In Ulster County, for example, participating restaurants include the Village Tea Room Restaurant and Bakeshop, the Huguenot Restaurant and A Tavola in New Paltz, Tuthill House at the Mill in Gardiner, the Would in Highland, the Ship Lantern Inn and Henry’s at the Farm in Milton, Duo Bistro and Frogmore Tavern in Kingston and the Tavern at Diamond Mills in Saugerties. Columbia County has only one as of this writing, the Greens in Copake Lake; and the many in Dutchess County include Terrapin in Rhinebeck, the Mill House Brewing Company, the Artist’s Palate and Crave in Poughkeepsie, the restaurants at the Culinary Institute of America in Hyde Park (Bocuse, Ristorante Caterina di Medici and American Bounty) and a couple of dozen more.
All offer dinner, but not every day of the week; sometimes certain evenings are excluded. So check each restaurant’s listing at www.hudsonvalleyrestaurantweek.com or call. Lunch is available at some, but not all. You can search by town, county or cuisine.
Restaurants are encouraged to plan their special Restaurant Week menus to feature local products, to offer information on where they come from and also to give patrons a realistic “taste” of their menu offerings by serving dishes that are representative of the menu in portion size and quality. In many cases you can check out the items on the prix fixe menu ahead of time via the Restaurant Week website and/or the restaurant’s own website. Menu items may be subject to change based on availability, however.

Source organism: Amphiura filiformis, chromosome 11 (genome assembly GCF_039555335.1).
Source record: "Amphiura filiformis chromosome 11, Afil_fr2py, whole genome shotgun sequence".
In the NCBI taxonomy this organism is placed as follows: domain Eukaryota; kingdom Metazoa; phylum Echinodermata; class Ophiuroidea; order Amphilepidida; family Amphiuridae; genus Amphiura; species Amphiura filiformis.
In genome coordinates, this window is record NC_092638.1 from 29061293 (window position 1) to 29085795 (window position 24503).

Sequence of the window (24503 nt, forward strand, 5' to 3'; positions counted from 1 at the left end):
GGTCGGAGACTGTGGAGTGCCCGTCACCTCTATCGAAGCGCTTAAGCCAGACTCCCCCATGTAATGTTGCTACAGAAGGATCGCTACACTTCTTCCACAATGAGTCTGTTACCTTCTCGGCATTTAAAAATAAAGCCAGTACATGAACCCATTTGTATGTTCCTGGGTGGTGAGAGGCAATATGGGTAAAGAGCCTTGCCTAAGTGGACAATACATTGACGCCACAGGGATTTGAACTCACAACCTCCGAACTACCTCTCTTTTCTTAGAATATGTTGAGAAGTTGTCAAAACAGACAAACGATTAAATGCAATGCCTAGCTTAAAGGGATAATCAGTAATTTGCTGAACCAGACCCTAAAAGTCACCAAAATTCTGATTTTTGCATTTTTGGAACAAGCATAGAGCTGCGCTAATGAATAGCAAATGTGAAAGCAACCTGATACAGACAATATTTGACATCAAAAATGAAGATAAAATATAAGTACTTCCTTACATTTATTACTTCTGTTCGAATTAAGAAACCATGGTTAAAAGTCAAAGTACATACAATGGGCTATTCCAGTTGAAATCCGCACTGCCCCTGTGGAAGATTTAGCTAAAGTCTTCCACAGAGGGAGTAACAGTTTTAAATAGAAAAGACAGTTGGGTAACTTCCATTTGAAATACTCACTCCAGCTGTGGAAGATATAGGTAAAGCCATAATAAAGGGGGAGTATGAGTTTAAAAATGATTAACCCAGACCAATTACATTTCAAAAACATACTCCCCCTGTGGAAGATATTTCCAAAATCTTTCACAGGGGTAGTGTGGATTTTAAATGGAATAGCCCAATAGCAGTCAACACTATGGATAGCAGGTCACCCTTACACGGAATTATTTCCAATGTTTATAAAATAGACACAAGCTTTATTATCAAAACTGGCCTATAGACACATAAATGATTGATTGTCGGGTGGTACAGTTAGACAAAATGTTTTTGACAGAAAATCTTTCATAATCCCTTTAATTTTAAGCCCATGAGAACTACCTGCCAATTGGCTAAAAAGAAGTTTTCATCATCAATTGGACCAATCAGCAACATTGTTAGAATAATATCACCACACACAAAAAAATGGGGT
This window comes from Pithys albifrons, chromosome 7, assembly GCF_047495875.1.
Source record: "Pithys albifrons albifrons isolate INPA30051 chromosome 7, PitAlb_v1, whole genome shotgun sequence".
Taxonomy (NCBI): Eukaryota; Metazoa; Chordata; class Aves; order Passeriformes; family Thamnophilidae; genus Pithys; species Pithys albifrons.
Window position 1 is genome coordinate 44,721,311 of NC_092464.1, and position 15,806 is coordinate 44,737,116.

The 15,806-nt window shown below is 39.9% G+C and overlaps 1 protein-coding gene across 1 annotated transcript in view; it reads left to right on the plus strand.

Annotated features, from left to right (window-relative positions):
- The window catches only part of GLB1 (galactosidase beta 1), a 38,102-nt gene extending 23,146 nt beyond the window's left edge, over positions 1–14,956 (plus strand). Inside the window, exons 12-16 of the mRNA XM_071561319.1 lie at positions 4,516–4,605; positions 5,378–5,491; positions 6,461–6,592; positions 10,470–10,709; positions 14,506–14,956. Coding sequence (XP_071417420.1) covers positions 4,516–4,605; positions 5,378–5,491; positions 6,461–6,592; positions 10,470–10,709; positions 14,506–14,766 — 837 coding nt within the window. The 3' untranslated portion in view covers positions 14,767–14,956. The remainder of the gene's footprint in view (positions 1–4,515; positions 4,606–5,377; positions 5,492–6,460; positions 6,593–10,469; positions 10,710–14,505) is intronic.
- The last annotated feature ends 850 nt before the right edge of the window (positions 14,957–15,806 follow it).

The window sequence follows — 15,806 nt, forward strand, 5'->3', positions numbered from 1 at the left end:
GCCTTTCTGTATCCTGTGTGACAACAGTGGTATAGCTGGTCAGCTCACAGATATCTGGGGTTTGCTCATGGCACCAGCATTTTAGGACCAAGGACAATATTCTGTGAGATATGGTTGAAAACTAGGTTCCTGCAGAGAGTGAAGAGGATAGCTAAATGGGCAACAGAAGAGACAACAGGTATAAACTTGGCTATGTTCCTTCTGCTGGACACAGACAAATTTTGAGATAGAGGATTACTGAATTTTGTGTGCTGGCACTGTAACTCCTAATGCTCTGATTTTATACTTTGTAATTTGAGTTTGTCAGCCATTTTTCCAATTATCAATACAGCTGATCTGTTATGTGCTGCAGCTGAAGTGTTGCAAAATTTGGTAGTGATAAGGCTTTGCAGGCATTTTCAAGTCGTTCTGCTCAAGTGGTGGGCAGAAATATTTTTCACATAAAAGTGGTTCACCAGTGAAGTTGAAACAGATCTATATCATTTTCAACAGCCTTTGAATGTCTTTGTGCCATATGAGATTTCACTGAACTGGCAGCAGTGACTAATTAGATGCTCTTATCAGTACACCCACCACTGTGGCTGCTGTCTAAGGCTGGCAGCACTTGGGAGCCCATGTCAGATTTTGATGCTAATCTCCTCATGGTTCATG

Reservations are recommended in all cases, required in some. Some can be reserved through www.opentable.com, some by calling the establishment directly. In all cases, the $29.95 or $20.95 do not include taxes or any accompanying beverages, and especially do not include the tip. It is highly recommended to tip based on the actual value of the meal, rather than the low price paid.
In the Hudson Valley area where these restaurants choose their raw materials and products, there are now 75 farmers’ markets and 2,552 farms, 35 of them with Community Supported Agriculture programs. The last Hudson Valley Restaurant Week, this past spring, had about 200,000 participating diners, about half of them trying out places that they hadn’t been to before. Nearly 90 percent returned to the restaurant. Of the participating restaurants, 85 percent saw an increase in sales during the 14-day event – most by 20 to 30 percent, and for some, double or even triple normal sales.
As with some past events, the Culinary Institute of America kicked things off by hosting a pull-out-all-the-stops reception, this time in its new Marriott Pavilion. Dozens of local purveyors offered samples, from succulent rabbit from John Fazio Farms of Modena to award-winning cheeses from Sprout Creek Farm in Poughkeepsie to tart/sweet cider from the brand-new Bad Seed Craft Hard Cider in Highland.
During the event, you can win prizes from some of the restaurants, Adams Fairacre Farms or the Valley Table by tagging pics or Tweets with #HVRW and @ValleyTable, or taking a diner survey at the website www.hudsonvalleyrestaurantweek.com.